God & the Left at Yale
The Rev. Robert Beloin sits against the marble wall of the Abraham A. Ribicoff Federal Courthouse in Hartford. Next to him, a line of men and women in suits, tie-dye shirts and clerical attire wraps across the front of the building, blocking the doors. The St. Thomas More priest’s own white collar peeks out from under a Yale-emblazoned vest.
It’s 8 a.m. on Monday, Sept. 25. The flagstones are still damp from the previous evening’s rain. Beloin, his fellow priest the Rev. Karl Davis, Yale history professor Jennifer Klein and 33 other protesters have gathered to support Franklin and Giaconda Ramos, both scheduled for deportation on the 29th. The Ramoses are at their jobs — it is the start of a workday for them, in some ways just like any other workday of the 24 years they have lived, paid taxes and raised a family in the United States.
The Ramoses’ two college-aged sons are there. At moments, the protesters lock arms, resting a 20-foot orange banner that reads “ICE Stop Your Ethnic Cleansing” against their knees. In front of them, a crowd of 200 supporters chants, “No borders, no nations. Stop the deportation,” and “If you don’t let us dream, we won’t let you sleep.”
“We had very clear instructions,” Beloin remembered about his arrest. “Do not resist, do not be dead weight, don’t be carried to the van.”
St. Thomas More graduate affiliate Catherine Rodriguez DRA ’18 alerted Beloin to the protest. “Pope Francis is saying, ‘Go to the periphery and accompany people,’” Beloin said. “Immigration is a way to go to the edges.”
In the days after the demonstration, a New York immigration judge reopened the Ramoses’ case, giving them a temporary stay of deportation. Though a federal judge issued an order of removal for the couple in 2005, immigration officials did not act on the ruling until Trump-era enforcement protocol took effect. “The tone of anger and hatred and ‘us against them’ is really taking a toll on the moral fiber of the country,” Beloin said.
The St. Thomas More priests’ intervention places them among an emerging community of Yale activists called by their religious convictions to take progressive action. Organizations like the Yale Black Seminarians, the Muslim Students Association and the Chaplain’s Office are working to promote social justice in the Trump era. Though religion is often overshadowed by politics at a largely secular institution like Yale, a recent surge in faith-based political activism revealed the complex — and storied — relationship between theology and liberal activism on campus.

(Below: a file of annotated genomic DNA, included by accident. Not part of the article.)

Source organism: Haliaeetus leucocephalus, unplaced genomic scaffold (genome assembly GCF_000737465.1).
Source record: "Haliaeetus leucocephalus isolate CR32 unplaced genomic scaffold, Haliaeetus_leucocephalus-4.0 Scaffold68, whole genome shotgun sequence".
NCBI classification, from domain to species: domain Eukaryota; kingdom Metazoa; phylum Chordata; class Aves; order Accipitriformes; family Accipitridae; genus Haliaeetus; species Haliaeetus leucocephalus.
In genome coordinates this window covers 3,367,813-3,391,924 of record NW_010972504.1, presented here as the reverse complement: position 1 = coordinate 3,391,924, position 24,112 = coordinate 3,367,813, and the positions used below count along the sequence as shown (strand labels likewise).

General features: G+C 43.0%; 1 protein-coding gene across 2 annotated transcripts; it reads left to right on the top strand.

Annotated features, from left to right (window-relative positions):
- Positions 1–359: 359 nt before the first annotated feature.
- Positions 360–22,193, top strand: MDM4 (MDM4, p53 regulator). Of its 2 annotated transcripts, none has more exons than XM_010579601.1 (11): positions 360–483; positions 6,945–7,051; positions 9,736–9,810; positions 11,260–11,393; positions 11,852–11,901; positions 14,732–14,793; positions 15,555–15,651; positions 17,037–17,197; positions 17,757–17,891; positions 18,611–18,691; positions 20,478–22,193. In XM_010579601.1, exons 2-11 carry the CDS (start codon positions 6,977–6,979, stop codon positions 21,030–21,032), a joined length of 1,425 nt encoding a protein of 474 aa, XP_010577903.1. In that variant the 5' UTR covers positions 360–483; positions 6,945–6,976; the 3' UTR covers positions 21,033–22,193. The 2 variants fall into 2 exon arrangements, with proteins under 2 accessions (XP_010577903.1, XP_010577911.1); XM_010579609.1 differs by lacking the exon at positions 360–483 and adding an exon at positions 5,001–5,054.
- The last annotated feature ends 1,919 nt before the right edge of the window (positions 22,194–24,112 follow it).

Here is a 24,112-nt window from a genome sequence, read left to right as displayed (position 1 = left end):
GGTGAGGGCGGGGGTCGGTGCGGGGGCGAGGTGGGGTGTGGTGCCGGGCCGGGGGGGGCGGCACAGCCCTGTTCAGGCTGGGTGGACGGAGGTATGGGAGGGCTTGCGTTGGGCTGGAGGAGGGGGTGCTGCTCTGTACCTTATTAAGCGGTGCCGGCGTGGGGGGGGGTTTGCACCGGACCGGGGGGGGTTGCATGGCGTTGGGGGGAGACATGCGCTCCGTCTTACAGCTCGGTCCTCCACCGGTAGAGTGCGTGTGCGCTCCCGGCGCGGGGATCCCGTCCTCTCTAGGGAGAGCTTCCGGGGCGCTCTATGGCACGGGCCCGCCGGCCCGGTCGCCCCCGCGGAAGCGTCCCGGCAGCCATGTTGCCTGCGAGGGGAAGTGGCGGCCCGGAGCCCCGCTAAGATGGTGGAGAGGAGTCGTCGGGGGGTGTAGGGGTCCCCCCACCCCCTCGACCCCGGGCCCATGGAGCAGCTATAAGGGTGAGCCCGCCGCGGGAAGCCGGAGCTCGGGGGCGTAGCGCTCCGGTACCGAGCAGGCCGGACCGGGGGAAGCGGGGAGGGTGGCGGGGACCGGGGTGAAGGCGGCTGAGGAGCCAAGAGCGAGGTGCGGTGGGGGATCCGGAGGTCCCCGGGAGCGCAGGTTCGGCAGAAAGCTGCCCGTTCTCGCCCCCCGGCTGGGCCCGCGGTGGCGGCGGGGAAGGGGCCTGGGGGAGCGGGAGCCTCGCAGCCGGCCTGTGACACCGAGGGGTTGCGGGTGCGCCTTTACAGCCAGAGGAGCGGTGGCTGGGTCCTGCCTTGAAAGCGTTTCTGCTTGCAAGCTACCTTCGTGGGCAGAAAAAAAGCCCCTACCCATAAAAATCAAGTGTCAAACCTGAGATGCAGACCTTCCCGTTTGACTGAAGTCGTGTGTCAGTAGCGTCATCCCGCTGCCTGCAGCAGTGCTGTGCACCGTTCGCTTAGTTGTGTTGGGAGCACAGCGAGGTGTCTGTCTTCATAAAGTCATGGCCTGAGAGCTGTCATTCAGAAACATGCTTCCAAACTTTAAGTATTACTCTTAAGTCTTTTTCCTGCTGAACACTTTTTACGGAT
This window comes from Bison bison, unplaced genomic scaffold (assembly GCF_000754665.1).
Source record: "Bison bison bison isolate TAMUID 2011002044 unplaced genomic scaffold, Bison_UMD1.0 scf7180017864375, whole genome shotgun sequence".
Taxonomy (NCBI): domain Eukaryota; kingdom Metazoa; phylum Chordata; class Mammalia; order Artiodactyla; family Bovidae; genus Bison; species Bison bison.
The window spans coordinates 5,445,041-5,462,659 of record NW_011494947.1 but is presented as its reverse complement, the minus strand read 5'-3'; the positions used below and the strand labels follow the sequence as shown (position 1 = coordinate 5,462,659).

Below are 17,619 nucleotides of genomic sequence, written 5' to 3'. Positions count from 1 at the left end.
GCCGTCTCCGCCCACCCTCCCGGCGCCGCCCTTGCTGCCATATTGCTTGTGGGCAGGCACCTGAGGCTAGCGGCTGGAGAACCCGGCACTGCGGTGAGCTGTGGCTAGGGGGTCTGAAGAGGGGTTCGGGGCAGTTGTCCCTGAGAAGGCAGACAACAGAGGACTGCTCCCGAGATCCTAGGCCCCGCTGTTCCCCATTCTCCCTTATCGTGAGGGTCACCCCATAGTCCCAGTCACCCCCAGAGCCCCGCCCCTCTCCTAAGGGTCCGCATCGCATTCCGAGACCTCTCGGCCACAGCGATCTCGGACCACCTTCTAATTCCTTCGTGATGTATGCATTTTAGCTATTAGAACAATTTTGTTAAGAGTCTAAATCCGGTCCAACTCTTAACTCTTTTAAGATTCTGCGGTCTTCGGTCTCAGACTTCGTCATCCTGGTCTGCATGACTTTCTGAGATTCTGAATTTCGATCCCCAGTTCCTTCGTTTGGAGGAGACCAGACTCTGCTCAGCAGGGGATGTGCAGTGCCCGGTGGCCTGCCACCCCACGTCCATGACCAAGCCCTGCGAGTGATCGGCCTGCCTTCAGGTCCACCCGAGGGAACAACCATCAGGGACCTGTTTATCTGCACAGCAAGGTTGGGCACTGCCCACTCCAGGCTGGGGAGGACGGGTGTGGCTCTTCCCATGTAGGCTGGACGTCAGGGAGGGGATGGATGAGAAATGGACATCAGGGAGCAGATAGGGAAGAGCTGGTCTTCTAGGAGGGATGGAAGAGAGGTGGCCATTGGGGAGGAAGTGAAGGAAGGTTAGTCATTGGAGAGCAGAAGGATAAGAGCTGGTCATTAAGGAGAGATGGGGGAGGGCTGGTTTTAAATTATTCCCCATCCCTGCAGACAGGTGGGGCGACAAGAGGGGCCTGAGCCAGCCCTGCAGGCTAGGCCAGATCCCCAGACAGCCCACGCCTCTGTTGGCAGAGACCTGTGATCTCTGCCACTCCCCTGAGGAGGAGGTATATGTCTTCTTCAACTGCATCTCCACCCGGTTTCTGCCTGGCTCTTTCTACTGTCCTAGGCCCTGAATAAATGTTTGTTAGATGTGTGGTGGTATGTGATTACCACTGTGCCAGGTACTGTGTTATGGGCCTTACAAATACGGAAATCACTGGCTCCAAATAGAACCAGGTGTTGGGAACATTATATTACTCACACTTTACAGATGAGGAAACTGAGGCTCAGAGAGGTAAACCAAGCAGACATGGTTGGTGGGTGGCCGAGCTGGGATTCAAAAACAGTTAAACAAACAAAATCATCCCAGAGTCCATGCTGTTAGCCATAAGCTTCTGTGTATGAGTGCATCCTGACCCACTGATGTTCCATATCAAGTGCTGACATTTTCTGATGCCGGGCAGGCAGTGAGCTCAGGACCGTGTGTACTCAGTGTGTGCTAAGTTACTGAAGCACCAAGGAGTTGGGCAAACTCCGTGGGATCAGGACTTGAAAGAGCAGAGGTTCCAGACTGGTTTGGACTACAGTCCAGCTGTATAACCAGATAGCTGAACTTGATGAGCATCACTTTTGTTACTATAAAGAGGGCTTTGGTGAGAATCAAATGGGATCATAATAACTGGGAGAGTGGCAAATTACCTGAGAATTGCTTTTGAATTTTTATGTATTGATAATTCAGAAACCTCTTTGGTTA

For Beloin, these ideas find expression through prayer: at the pulpit, in front of the courthouse and in his holding cell during his daylong stay in jail.
When the protesters arrived at the correctional facility at around 11 a.m., they were each fingerprinted and asked to turn in their possessions. Beloin handed over his wallet, phone, keys and, finally, the clerical collar from around his neck.
On the national stage, conservative religious activism has long eclipsed its liberal counterpart in American politics and media. White evangelical Christian voters have been the Republican Party’s base since President Richard Nixon’s term in office. Although there are significant political disagreements among different right-leaning Christian communities, Christians overwhelmingly vote Republican. In the 2016 presidential election, Christians voted for Trump by a margin of 15 percent, and evangelicals favored Trump by a margin of 64 percent, according to a Pew poll. Yet, as Latino Catholic and Arab Muslim communities come under threat of immigration restrictions and political vilification, the religious left is garnering grassroots support.
The Hartford rally was one of a series of progressive political actions taken by religious leaders across the country in past months. Just three weeks after Trump’s election, the Rev. William J. Barber II led an 80,000-person “Moral March” in Raleigh, North Carolina, mobilizing a national network of interfaith leaders and earning the title of the “strongest contender for [Martin Luther King Jr.]’s mantel” from many supporters, according to The New York Times. In protest of a white supremacist rally in Charlottesville, Virginia, faith leaders linked arms and marched silently through the city.
Just a few weeks later, on the Aug. 28 anniversary of the March on Washington, the Rev. Al Sharpton led the multifaith One Thousand Ministers March for Justice rally along the path of the 1963 march. Wearing clerical collars, yarmulkes and vestments, the demonstrators protested Trump’s racial politics in the wake of the violence in Charlottesville.